Go where you may within the bounds of California, mountains are ever in sight, charming and glorifying every landscape.
– John Muir, The Mountains of California (1894)
Along Big Oak Flat Road on May 26, after our day above the south rim of Yosemite Valley, we stopped to have a look at the wildflowers. The area the road passed through had burned in the late August/early September 2009 Big Meadows Fire. The fire, which began as a prescribed burn, escaped and burned 7,425 acres of mid-elevation forest west and north of Yosemite Valley.
In the seven years since the area was burned, a robust chaparral ecosystem has replaced what had been pine forest. The upshot is that this western section of Yosemite National Park, even at an elevation around 5,000 feet, feels like “California,” like the chaparral of Los Angeles or elsewhere in the state. There may be many high-elevation plant species that are the same as those found in the Rockies or the Cascades or Alaska even, but this chaparral was a reminder that Yosemite National Park is a California park and that these are the mountains of California.
Even the rock outcrops here reminded us of other parts of California. I remarked to Sean that it felt like we could be standing in Joshua Tree National Park with rock like this.
Below the road and to the west an even more recent wildfire, the El Portal Fire of 2014, had burned acres of forest that had been spared by the Big Meadows Fire.
The mountains of California are stressed.
These fires and many others have ignited during the state’s devastating drought. And the Sierra Nevada is a tinderbox. Decades of fire suppression have ensured ample fuel for any fire that does light. Even more frightening are the swaths of brown in the green of the pine-covered mountainsides. There is a certain beauty and texture that these brown trees provide (in a purely visual sense), but these are standing dead pines, killed by the Mountain Pine Beetle epidemic that is destroying millions of acres of trees in western North America (from the Sierra Nevada to the Black Hills to Alberta). Usually severe winters and hardy trees keep the beetle under control. But the milder winters (which may be the norm in an era of climate change) and the stress on the trees caused by drought have weakened the forests and the pine beetle is killing trees in record numbers. The beetle is also spreading. In the United States, the Great Plains provide a natural barrier between the western and eastern forests, but in Canada, the Boreal Forest spans the continent. In Alberta, the Canadian government is destroying miles-wides expanses of forest as a last-ditch effort to halt the eastern spread of the beetle.
The trees killed or weakened by the pine beetle are susceptible to fire, the drought makes fire more likely, and the faces of mountainsides in the Sierra Nevada and throughout the West are changing.
The area along Big Oak Flat Road between Yosemite Valley and Crane Flat that was affected by the Big Meadows Fire now provides visitors with the transition of chaparral at lower elevations to mountain meadow at higher elevations, with portions of spared forest present too. The mountain meadow areas are filled with wildflowers. In late May, these were most abundant near 5,000 feet in elevation.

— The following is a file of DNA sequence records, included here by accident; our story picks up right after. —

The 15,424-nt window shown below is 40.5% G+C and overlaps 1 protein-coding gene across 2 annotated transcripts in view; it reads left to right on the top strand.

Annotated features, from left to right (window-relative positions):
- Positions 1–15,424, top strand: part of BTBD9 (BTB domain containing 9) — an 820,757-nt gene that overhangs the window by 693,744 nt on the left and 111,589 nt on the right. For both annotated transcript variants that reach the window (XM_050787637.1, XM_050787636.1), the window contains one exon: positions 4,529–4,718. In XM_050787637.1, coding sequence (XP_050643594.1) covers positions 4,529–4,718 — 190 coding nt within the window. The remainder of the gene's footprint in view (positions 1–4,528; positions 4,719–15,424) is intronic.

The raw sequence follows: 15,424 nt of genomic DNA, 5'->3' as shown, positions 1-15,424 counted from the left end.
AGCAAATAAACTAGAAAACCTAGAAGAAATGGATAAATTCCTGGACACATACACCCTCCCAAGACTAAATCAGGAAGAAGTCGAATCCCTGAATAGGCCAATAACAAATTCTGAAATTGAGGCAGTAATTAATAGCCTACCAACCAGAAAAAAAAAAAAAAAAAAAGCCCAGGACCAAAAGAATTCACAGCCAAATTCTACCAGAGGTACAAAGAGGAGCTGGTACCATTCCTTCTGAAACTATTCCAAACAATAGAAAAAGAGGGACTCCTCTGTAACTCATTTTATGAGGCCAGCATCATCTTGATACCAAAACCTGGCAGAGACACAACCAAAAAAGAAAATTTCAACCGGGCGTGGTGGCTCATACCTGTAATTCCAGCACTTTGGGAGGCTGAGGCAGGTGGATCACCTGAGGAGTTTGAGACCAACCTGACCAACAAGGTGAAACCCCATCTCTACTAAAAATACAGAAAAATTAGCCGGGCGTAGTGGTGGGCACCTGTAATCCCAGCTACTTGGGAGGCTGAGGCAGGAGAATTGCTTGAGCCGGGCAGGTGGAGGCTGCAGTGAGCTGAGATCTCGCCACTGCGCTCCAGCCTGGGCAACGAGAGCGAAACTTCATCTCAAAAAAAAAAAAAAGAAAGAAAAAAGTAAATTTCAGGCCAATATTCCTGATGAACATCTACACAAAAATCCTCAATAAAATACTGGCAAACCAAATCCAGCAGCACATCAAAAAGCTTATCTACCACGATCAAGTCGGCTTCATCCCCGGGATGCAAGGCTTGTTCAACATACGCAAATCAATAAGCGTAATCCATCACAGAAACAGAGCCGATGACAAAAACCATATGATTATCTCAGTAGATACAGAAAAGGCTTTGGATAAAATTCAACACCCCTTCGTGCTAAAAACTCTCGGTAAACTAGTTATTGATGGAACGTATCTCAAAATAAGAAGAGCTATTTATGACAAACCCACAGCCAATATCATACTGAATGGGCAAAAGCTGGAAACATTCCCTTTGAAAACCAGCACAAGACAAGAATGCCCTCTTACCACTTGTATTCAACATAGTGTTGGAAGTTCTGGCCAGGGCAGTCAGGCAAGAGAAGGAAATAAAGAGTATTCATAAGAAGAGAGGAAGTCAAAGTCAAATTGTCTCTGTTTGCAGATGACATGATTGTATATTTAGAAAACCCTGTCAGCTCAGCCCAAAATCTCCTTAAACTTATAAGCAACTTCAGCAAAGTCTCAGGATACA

We stopped off at Crane Flat near the high point of the road to get some more firewood and gas. Back in camp, we made supper and settled in at the campfire.
Adam and Randi, the couple in the campsite next to ours, returned. After they’d eaten, asked if they could share our fire in return for s’mores. It sounded like a great trade to us, and soon we four were sitting around the fire trading stories from our days. We had been glad for their suggestion of Sentinel Dome and Taft Point, which had been the perfect level of exertion for Sean. They had spent the day hiking up and down Yosemite Falls Trail. That was a feat in itself, but upon descending, they had checked and discovered that they had won the lottery to go up Half Dome the following day. (The Park Service instituted a daily quota several years ago on hikers on Half Dome to lessen traffic and enhance safety.) So after a big hike that day, they’d be doing a much bigger hike the following day, including leaving camp at 4am to get started. “But it’s Half Dome, so how can you not?” asked Adam.
We got chatting about other National Parks, and for the third time, we found ourselves reminiscing about how fantastic Big Bend National Park is while sitting in another National Park. There really is something magical about Big Bend.
After the s’mores, Adam and Randi excused themselves to prep for their early morning and to get to bed. Sean didn’t last much longer. And I sat and thought and gazed at the campfire for a long time before I too climbed into the tent and into my sleeping bag.
Next morning was warm and bright and lovely in Hodgdon Meadow Campground. Adam and Randi were long gone by the time we woke up. The highlight of this Friday morning, May 27, was being visited in camp by a Douglas Squirrel (also called a Chickaree). He was a charming fellow full of personality who eventually sat on a rock near our campsite having his breakfast. In My First Summer in the Sierra (1911), John Muir called the Douglas Squirrel “the brightest of all the squirrels I have ever seen, a hot spark of life, making every tree tingle with his prickly toes, a condensed nugget of fresh mountain vigor and valor, as free from disease as a sunbeam.”
And our usual morning friends, the California Ground Squirrels, were also about camp. Rotund compared to the Douglas Squirrel, they preferred to warm themselves in the sunshine.